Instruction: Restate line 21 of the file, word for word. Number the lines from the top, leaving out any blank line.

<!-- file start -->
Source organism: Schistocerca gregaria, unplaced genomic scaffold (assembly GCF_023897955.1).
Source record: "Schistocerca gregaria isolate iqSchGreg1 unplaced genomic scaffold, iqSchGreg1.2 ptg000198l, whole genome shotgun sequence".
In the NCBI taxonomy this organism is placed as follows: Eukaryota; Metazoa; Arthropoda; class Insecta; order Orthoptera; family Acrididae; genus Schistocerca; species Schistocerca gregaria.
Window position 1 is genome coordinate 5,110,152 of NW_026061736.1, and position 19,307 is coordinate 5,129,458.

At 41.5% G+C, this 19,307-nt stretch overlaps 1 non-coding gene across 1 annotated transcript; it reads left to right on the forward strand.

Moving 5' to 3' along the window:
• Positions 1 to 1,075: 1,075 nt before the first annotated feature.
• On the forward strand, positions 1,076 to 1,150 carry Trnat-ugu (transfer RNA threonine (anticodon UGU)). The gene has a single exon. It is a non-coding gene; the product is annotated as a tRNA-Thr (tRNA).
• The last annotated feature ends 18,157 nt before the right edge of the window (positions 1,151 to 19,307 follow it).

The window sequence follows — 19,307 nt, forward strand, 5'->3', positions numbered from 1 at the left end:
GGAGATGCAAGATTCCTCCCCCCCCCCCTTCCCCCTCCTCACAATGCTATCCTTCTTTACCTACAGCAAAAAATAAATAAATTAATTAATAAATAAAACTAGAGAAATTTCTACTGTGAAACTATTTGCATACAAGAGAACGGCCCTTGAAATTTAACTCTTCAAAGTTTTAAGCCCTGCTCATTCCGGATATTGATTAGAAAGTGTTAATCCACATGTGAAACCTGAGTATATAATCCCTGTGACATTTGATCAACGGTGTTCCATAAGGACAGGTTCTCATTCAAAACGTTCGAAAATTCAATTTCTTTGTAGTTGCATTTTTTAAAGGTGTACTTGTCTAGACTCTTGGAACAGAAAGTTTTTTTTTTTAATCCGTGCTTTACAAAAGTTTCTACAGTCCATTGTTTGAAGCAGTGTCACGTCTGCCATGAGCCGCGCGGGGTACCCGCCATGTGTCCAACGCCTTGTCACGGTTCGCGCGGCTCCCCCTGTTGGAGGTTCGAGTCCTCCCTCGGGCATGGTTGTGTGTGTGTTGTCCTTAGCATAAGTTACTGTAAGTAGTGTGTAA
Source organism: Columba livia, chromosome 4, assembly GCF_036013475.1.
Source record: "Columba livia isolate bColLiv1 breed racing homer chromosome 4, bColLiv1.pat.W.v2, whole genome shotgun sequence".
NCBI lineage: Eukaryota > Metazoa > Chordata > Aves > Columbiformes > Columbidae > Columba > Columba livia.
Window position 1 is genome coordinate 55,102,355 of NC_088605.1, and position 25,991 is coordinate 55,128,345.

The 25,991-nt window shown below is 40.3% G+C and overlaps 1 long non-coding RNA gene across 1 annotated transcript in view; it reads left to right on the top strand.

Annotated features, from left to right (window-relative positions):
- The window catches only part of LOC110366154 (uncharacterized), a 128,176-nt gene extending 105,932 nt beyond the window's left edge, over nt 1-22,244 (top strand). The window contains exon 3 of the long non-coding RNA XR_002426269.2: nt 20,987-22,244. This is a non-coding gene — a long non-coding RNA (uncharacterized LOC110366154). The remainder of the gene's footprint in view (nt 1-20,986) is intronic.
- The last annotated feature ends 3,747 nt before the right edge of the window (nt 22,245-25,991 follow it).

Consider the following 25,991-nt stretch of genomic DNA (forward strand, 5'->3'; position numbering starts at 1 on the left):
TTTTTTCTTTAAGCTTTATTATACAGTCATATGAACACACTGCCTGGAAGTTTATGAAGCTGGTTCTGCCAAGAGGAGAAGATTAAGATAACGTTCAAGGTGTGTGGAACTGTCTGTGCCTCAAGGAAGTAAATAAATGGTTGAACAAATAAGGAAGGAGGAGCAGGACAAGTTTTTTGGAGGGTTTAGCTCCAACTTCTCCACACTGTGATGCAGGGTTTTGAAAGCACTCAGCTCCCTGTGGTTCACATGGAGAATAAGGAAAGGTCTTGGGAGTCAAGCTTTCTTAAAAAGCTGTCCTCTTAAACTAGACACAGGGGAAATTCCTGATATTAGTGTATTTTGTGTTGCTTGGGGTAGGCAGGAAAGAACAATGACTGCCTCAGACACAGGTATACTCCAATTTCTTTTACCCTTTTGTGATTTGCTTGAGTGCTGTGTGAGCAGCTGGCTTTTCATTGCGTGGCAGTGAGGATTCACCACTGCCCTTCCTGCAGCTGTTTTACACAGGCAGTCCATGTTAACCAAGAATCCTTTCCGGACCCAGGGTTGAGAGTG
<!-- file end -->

TTTTTTCTTTAAGCTTTATTATACAGTCATATGAACACACTGCCTGGAAGTTTATGAAGCTGGTTCTGCCAAGAGGAGAAGATTAAGATAACGTTCAAGGTGTGTGGAACTGTCTGTGCCTCAAGGAAGTAAATAAATGGTTGAACAAATAAGGAAGGAGGAGCAGGACAAGTTTTTTGGAGGGTTTAGCTCCAACTTCTCCACACTGTGATGCAGGGTTTTGAAAGCACTCAGCTCCCTGTGGTTCACATGGAGAATAAGGAAAGGTCTTGGGAGTCAAGCTTTCTTAAAAAGCTGTCCTCTTAAACTAGACACAGGGGAAATTCCTGATATTAGTGTATTTTGTGTTGCTTGGGGTAGGCAGGAAAGAACAATGACTGCCTCAGACACAGGTATACTCCAATTTCTTTTACCCTTTTGTGATTTGCTTGAGTGCTGTGTGAGCAGCTGGCTTTTCATTGCGTGGCAGTGAGGATTCACCACTGCCCTTCCTGCAGCTGTTTTACACAGGCAGTCCATGTTAACCAAGAATCCTTTCCGGACCCAGGGTTGAGAGTG